I have recently come across a good number of dud books. In this category I include a) books which I end up abandoning, despite my good will to read them; b) books which I read to the end, often skimming and with great impatience, hoping against all hope that they improve towards the end. By ‘books’ I really mean ‘novels’ here. The common denominator of all these novels is that I have chosen them because of the hype surrounding them often in connection with an award. These are novels I very much wanted to read.

Just for you to see that I have tried all kinds, three of the most egregious duds have turned out to be: 1) En la orilla by the late Rafael Chirbes (Premio Nacional de Narrativa, 2014), 2) Richard Flanagan’s The Narrow Road into the Deep North (Man Booker Prize 2014) and 3) Robert J. Sawyer’s Hominids, first in the Neanderthal Parallax trilogy (Hugo Award Winner, 2003).

What’s wrong with them? En la orilla suffers from the typical problem of Spanish literary narrative: the need to produce artistic prose eats up the need to give each character a realistic voice–if they’re low-class, they cannot speak as a literary author writes. I abandoned it on page 60. Chirbes died a few days later, and you can’t believe to understand how guilty I feel about giving up on him. It took me a little longer to abandon Flanagan’s novel, say 100 pages. The problem? Well, if you’re telling a harrowing story about Australian POWs in Burma during WWII (yes, building the same railway line featured in Bridge over River Kwai), why interleave it with the trite story of a pathetic adulterous affair? I don’t care if both deal with the same protagonist–stick to your topic, write separate novels if you have two stories to tell.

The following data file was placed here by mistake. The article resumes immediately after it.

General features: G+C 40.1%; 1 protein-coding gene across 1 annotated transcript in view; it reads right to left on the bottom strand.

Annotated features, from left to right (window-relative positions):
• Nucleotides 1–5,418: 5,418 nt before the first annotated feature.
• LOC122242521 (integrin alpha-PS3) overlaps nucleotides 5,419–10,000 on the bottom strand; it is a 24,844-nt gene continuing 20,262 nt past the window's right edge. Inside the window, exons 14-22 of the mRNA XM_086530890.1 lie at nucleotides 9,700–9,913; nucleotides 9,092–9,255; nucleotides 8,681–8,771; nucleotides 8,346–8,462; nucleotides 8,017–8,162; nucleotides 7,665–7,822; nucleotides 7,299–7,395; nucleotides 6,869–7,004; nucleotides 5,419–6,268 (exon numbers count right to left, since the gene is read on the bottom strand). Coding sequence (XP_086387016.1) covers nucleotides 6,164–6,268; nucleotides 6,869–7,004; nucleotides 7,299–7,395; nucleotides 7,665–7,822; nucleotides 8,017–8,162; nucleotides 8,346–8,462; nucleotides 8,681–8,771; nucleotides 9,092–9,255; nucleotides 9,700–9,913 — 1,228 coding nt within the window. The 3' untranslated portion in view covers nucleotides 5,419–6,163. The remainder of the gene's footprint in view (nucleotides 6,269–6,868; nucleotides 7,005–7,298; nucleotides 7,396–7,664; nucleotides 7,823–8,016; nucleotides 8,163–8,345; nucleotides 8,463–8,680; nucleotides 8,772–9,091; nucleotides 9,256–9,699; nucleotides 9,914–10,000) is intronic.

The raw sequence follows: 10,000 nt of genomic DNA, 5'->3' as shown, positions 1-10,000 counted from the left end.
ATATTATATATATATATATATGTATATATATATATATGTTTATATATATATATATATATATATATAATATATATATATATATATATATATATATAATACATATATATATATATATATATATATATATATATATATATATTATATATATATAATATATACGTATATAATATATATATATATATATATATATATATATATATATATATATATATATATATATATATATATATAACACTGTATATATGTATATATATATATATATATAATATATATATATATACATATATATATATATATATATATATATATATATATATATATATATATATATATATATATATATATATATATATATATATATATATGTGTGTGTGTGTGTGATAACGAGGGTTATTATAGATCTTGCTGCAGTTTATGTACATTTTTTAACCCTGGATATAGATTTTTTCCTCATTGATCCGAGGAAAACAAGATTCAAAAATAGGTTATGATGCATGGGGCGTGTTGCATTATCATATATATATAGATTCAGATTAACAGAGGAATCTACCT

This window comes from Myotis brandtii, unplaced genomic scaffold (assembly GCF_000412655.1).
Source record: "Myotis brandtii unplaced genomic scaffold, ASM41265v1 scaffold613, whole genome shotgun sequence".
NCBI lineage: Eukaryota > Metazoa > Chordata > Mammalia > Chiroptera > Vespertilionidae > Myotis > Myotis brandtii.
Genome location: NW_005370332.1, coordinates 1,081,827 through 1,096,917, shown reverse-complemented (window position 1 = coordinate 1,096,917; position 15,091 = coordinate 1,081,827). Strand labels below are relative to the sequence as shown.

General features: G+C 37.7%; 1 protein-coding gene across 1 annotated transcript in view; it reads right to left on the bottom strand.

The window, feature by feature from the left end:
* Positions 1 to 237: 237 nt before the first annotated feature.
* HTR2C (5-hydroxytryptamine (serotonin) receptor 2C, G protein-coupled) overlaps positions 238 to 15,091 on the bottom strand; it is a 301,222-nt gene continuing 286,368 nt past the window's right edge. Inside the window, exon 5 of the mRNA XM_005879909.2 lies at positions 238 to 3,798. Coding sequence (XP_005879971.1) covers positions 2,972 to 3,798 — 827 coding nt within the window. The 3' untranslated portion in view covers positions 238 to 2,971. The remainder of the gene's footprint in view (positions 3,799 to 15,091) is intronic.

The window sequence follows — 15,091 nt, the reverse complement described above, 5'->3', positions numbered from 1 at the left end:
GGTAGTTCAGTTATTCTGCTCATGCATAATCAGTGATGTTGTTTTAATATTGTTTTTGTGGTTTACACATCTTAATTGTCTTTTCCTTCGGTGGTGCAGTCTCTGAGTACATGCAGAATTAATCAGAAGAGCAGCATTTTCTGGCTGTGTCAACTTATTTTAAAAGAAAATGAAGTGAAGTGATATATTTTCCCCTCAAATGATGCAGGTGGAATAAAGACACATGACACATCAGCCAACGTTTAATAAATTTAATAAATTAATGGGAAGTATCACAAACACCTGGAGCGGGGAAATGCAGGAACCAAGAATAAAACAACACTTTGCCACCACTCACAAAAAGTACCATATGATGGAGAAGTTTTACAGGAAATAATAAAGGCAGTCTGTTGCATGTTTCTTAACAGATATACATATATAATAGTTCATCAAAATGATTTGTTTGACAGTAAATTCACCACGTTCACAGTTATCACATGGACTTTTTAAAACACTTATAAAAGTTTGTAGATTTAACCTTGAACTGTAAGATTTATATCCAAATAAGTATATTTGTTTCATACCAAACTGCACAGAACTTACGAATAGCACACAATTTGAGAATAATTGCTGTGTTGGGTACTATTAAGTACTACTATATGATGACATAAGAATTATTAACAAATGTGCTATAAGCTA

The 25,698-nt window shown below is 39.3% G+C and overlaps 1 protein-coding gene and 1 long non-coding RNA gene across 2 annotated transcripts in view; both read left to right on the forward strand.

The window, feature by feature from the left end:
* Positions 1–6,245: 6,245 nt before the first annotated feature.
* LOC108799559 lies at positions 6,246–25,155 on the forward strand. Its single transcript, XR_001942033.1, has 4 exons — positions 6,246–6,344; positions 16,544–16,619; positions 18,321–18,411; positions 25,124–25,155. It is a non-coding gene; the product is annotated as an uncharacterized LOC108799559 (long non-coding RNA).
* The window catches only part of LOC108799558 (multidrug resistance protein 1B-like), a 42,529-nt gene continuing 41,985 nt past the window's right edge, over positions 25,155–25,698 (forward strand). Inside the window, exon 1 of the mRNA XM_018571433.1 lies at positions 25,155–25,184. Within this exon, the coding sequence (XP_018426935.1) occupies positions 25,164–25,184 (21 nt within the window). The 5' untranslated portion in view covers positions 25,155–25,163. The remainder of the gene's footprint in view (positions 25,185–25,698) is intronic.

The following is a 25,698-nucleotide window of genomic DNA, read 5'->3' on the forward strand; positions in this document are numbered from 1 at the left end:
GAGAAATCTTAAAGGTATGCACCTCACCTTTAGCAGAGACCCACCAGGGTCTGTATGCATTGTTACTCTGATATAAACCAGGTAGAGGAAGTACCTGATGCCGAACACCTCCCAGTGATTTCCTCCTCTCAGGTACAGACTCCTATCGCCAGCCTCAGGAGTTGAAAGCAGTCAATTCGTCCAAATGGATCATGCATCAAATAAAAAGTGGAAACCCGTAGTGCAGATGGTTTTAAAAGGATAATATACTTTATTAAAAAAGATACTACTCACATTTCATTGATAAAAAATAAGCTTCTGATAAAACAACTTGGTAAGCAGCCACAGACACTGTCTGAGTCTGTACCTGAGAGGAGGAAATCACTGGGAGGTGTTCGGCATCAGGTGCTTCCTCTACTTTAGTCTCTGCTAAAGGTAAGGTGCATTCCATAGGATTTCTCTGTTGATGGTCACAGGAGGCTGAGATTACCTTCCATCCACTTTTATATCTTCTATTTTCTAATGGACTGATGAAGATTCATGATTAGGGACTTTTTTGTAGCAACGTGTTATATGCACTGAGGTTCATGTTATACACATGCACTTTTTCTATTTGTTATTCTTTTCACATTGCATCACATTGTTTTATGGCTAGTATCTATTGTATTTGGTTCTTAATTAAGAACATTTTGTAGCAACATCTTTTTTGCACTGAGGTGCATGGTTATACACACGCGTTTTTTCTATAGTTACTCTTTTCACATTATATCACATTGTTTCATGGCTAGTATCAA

In Hominids Sawyer tries hard to imagine what a civilization with Neanderthals as the surviving human species instead of Homo Sapiens would have been like. My! This is a thrilling topic, I thought. Yet, I hated the story because quite early in the novel Sawyer has the female protagonist endure a horrific rape, for no justified narrative reason, except that this terrible attack puts her off sex with the Neanderthal male lead (at least she finds the energy to comment mentally on the size of the bulky man’s member… before the whole thing starts leaning towards formulaic romance). As many readers write in their reviews these days ‘Meh’.

A ‘dud’ is something that does not work properly. In the many WWI novels I have read, soldiers are happy when a shell thrown at them turns out to be a dud, but that’s the only circumstance in which duds are welcome. A Google search throws up two other meanings of ‘dud books’ I had not considered: a) books printed incorrectly (really?) and b) a category of bizarre books which has generated its own cult. An oldish article in The Telegraph refers to dud books as “truly awful books that you can’t put down” (https://www.telegraph.co.uk/culture/3656400/The-insider.html). The author, Brian Lake, explains that the furore over ‘dub books’ started back in 1982, “when antiquarian booksellers were encouraged to display their ‘Dud Books of All Time’ at a book fair in York”, running from the “unsaleable” to the “very funny”. One example will do: The Romance of Leprosy (1949). Now, the ‘dud books’ I refer to here have sold well, are not funny and are the opposite of a page-turner. As Miss Mouse writes in Twitter, “After a couple of dud books I’m happily immersed in a can’t-put-down-to-do-something-else one”. Precisely.